'MoneySense' Helps Financial Educators To Educate
CU: Community Trust
Category: Financial Education
Community Trust Credit Union created and produced a financial education program to help area educators teach basic financial literacy to the community, particularly newly immigrated Spanish-speakers.
Called MoneySense, the program includes a CD-ROM, workbooks and other classroom materials for schools and community-based social service organizations.
"We were already teaching financial literacy in the community," said Yolanda Meraz, Marketing Director at CTCU with $51 million in assets. "But the demand was so large that we couldn't get to everybody so we decided to create this train-the-trainer program."
While her original idea was to provide information on saving, Meraz said it quickly became clear that the target audiences can't save if they don't know how to budget.
"So we started from scratch," she said, explaining that the basic theme of the program teaches audiences how to budget in order to save.
Sandell McLaughlin, Community Development Director, who wrote the materials and collaborated with Meraz on creating this program, said it allows instructors who know their students' needs to customize the lessons accordingly.
"We knew that these community leaders were the trusted faces that needed to be giving out this information," McLaughlin said. "We wanted something that they could almost be self-trained to use."
She said the CD-ROM includes video vignettes using real people that appeal to the target audience and is "as basic as possible."
"We wanted something very grassroots rather than assuming that people know what assets are or what the difference is between debit and credit cards," she said. "When you are speaking to a population without a tradition of banking, (using certain terminology) is like it's from another planet. We wanted to take the mystery out of that and give them something they could use securely."
For example, she said, one 30-second video blurb might include the simple comment: "I don't feel comfortable having a direct deposit of my paycheck" or "We should start a budget, but how can we when we're barely making it."
She said she's watched audience members nod when hearing such comments, which triggers conversation and education. The final video segment shows one family planting flowers around their home. "It says, 'Look what's happened to us now. We're homeowners."
McLaughlin said the effort, which took a year to complete-"We spent 450 hours on the CD alone"-is a best practice because it targets the unbanked and other members of the community who lack financial survival skills and are vulnerable to predatory practices. CTCU's membership is 40% Hispanic, 80% of whom are from Mexico.
"Many are recent immigrants and do not speak English," she said. "As such, they have an ingrained distrust of banks which makes them vulnerable to predatory financial practices."
She said requests for CTCU to bring financial information to various groups throughout the area have become overwhelming, thus the creation of MoneySense.
Grant From NCUF
CTCU received a grant from the National Credit Union Foundation to create a format and lesson plans. She said they include lessons that introduce financial concepts and tools that could be taught by a trusted face in their own language and environment, practical tools that the students could use to set and achieve long-term goals, and information about credit unions as the financial institution of choice.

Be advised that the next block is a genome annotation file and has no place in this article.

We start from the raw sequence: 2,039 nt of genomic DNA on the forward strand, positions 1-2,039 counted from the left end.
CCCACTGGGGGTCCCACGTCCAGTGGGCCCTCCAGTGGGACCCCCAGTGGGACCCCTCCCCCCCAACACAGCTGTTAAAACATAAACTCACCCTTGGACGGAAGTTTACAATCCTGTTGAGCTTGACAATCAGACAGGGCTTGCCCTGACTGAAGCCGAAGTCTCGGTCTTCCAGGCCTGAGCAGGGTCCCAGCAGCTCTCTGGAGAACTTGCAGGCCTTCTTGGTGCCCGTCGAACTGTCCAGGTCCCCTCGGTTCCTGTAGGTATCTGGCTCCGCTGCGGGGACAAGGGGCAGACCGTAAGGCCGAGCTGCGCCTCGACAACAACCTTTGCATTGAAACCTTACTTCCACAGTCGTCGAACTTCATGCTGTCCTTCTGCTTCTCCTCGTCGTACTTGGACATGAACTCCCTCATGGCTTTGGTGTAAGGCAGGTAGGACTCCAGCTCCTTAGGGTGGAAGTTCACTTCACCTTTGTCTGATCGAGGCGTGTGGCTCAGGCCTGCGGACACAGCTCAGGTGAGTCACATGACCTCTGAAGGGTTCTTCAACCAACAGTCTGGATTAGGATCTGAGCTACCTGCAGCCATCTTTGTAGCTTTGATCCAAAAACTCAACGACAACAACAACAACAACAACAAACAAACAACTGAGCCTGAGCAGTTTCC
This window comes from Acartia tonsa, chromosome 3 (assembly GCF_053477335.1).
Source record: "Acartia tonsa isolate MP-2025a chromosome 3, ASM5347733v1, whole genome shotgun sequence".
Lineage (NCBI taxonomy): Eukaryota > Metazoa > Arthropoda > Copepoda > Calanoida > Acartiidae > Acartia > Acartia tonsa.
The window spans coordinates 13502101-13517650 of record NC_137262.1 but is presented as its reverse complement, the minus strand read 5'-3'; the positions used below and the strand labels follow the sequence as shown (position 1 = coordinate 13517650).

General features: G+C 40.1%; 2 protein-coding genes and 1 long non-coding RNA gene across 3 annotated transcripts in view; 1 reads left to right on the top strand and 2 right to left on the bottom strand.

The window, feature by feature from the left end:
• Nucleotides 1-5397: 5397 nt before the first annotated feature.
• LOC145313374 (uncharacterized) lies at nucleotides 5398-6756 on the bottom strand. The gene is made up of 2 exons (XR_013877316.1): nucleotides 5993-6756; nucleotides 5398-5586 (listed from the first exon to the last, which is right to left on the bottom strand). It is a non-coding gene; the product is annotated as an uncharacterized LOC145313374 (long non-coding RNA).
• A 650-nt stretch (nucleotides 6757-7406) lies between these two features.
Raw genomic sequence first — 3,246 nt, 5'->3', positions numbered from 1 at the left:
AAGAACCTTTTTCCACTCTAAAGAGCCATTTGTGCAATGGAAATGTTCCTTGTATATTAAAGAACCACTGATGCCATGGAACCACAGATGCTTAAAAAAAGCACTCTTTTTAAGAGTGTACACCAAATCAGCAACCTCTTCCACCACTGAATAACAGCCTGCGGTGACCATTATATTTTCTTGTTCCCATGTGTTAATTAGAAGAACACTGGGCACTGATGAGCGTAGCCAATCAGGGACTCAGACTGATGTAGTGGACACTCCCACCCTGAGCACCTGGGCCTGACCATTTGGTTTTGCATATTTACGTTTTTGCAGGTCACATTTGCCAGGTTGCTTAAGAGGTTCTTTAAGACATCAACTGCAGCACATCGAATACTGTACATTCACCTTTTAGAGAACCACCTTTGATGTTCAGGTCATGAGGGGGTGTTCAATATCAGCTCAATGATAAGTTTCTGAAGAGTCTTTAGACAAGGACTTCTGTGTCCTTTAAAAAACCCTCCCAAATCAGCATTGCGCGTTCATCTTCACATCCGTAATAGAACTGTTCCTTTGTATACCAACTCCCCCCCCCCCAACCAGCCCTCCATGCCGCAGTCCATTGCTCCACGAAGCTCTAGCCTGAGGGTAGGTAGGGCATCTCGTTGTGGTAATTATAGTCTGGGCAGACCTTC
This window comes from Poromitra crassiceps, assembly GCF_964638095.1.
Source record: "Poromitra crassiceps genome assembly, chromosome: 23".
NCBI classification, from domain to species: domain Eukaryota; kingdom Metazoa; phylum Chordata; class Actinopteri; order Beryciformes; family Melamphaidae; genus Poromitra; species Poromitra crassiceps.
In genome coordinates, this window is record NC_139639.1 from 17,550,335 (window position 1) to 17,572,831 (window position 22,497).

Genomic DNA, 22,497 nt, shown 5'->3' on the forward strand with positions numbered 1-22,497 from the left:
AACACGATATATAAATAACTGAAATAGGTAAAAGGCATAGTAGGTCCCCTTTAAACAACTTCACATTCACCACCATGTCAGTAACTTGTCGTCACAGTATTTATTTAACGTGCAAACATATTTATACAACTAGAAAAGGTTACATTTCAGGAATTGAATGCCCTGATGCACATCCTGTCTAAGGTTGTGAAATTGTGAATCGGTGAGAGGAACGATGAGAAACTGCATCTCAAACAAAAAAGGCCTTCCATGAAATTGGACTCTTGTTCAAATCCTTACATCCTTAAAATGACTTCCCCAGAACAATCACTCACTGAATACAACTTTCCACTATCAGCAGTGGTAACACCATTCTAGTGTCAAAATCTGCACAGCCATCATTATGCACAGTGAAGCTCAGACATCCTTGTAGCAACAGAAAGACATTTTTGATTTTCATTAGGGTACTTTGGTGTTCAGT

She said the CD-ROMs are available in both English and Spanish and are free for the asking. In addition, CTCU provides $10 gift certificates toward a new savings account to program graduates as an incentive to begin putting their savings skills to work.
"Riverbank High School seniors were taught the MoneySense program in their 2004-2005 economics class with improvement in their pre- and post-class knowledge scores ranging from 75% to 81%," McLaughlin said.
The Latino Business Association Foundation showed its support for the program by opening education savings accounts of $25 each at CTCU for 100 incoming kindergarteners whose parents received MoneySense lessons at a local Healthy Start facility, she said.
"MoneySense is also being taught as part of Habitat for Humanity's homeowner education for partner families and as a session at their annual orientation," she said.
The CD has been shared with CUs nationwide and was highlighted during the Community Development Credit Union Institute, sponsored by the National Foundation of Community Development Credit Unions, in August. The Texas Credit Union League also used the materials to conduct a workshop during its leadership conference in September.
And, thus far, McLaughlin said, 55 credit unions across the country have requested copies.
"We are so happy with the results that have come from this," McLaughlin said. "You know, it really wasn't about (gaining) accounts. It's about reaching. The whole philosophy was to help people-the core philosophy of the credit union movement."
McLaughlin said that she and Meraz, whom she called a "marketing genius" for her role in producing MoneySense, are now scouting for more grant money to produce a second volume.
"Now that we have some feedback, we need to answer more questions," she said. "Such as how to look for a loan and how to establish or clean up credit. Now that they have the basics, they want to focus in more tightly on what they need to be successful."